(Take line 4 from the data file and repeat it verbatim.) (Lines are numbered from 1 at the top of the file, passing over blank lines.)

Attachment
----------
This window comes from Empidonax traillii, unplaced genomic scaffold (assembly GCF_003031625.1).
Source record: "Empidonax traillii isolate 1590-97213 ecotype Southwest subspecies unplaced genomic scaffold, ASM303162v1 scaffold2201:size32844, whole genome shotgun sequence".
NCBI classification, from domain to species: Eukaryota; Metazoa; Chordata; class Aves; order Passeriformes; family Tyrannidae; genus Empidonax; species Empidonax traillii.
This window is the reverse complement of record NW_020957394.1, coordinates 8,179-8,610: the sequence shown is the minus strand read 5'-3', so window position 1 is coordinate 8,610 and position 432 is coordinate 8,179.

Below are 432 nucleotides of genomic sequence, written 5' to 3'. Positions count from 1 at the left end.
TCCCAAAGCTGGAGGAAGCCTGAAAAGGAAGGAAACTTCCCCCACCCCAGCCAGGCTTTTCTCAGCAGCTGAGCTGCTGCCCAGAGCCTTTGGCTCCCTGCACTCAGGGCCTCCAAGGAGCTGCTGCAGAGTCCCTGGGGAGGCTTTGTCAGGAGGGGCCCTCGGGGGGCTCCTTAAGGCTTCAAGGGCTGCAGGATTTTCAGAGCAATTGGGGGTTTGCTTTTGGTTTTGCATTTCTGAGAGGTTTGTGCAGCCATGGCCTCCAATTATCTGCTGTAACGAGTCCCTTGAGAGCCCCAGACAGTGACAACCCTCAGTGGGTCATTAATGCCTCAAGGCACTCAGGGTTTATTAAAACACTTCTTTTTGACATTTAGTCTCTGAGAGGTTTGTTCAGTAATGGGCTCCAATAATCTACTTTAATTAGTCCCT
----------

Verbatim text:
This window is the reverse complement of record NW_020957394.1, coordinates 8,179-8,610: the sequence shown is the minus strand read 5'-3', so window position 1 is coordinate 8,610 and position 432 is coordinate 8,179.